12 / 13
solarzstock/Shutterstock

Install Solar Panels


Prince Charles is famous for his passion for living sustainably, and it’s said that he’s had a hand in planning to install solar panels on the roof of the West Wing to cut expenditure on energy bills. He’s already had them fitted at his private home, Highgrove House.

Fitting solar panels is a big financial investment, so are solar panels the right choice for you? Read all about the pros and cons in our comprehensive guide.

13 / 13
AccessibilityBallygally View Images/Shutterstock

Improve Accessibility


As well as being a home for the British royal family, Buckingham Palace has dozens of staff who arrive daily to work. There are also state occasions, foreign dignitaries arriving on royal visits, and of course, the general public who might be attending one of the famous garden parties or an award ceremony. So the palace is determined to improve accessibility to the building by adding two new wheelchair ramps and new elevators to replace the old unsuitable ones already there.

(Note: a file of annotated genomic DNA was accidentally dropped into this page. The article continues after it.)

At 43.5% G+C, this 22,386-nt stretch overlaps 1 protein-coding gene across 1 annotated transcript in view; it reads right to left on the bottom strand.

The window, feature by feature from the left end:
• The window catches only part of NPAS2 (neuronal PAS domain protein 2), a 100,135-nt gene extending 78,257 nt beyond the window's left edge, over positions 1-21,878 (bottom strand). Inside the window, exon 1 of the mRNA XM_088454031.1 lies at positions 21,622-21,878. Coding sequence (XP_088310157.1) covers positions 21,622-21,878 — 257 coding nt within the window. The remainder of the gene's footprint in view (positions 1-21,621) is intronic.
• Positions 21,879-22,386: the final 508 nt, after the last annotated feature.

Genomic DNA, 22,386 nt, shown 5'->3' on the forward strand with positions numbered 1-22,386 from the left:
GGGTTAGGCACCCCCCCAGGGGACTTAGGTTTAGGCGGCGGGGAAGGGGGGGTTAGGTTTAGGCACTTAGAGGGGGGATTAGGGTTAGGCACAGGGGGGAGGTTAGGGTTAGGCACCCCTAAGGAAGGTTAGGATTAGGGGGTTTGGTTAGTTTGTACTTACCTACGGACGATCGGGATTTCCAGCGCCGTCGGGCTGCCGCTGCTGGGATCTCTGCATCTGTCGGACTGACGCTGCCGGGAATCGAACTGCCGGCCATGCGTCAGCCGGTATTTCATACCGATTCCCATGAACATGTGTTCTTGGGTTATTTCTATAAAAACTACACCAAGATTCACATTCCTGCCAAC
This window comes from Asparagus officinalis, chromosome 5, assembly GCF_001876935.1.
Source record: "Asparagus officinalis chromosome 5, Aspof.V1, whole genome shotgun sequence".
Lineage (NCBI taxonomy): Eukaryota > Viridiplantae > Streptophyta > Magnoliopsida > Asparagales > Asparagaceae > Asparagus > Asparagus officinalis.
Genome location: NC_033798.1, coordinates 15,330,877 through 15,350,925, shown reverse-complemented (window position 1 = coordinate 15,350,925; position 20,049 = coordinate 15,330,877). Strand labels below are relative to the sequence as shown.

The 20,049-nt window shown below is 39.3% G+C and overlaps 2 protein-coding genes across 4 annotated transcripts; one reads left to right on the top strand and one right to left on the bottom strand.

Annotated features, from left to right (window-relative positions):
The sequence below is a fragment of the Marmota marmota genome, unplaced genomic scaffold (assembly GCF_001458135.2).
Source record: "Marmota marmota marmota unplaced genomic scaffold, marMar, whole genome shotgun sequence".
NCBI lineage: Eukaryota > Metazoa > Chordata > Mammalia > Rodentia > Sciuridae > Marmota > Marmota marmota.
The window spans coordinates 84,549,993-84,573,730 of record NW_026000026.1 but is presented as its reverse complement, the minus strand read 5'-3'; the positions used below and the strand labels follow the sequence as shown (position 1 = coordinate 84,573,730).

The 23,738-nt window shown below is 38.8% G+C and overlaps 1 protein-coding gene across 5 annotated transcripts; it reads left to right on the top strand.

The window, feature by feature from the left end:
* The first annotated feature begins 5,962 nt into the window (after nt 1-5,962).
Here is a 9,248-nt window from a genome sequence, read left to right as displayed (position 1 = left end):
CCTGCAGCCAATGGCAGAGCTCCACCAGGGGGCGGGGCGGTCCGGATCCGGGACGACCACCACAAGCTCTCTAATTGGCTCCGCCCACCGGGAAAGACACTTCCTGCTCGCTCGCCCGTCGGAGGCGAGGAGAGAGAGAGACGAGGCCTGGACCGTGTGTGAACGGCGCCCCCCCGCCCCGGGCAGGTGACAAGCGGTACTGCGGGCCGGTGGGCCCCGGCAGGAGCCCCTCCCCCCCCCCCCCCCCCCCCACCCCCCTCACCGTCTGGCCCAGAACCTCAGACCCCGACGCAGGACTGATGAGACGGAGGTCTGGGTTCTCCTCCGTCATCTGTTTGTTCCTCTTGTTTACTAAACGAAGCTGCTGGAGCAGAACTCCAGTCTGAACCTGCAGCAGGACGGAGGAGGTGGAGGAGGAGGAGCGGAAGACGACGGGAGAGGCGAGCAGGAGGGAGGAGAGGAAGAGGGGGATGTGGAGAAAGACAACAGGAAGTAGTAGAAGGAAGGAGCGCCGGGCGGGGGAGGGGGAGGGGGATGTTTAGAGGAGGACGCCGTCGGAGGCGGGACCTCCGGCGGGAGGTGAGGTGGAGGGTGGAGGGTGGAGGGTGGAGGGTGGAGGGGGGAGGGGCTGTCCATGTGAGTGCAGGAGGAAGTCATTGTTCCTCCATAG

Do you need to improve accessibility to your home? This wheelchair ramp is straightforward to build and makes access to your home much easier.

Love all things royal? Here are a few more items you might enjoy:

The British royal family and their pets.

Where does the British royal family go on vacation?

The British royal family’s favorite flowers.

How the British royal family decorates their Christmas trees.

Elizabeth Manneh
Elizabeth is an experienced freelance writer, specializing mainly in digital health & transformation, health & wellness, and education & learning. She's been published on ReadersDigest.com, Paysa.com, The Family Handyman, Huffington Post, Thrive Global, and The Good Men Project. She was also a regular contributor to Love Live Health and Daily Home Remedy. Elizabeth is a retired primary school principal and education consultant, with a continuing passion for education and learning.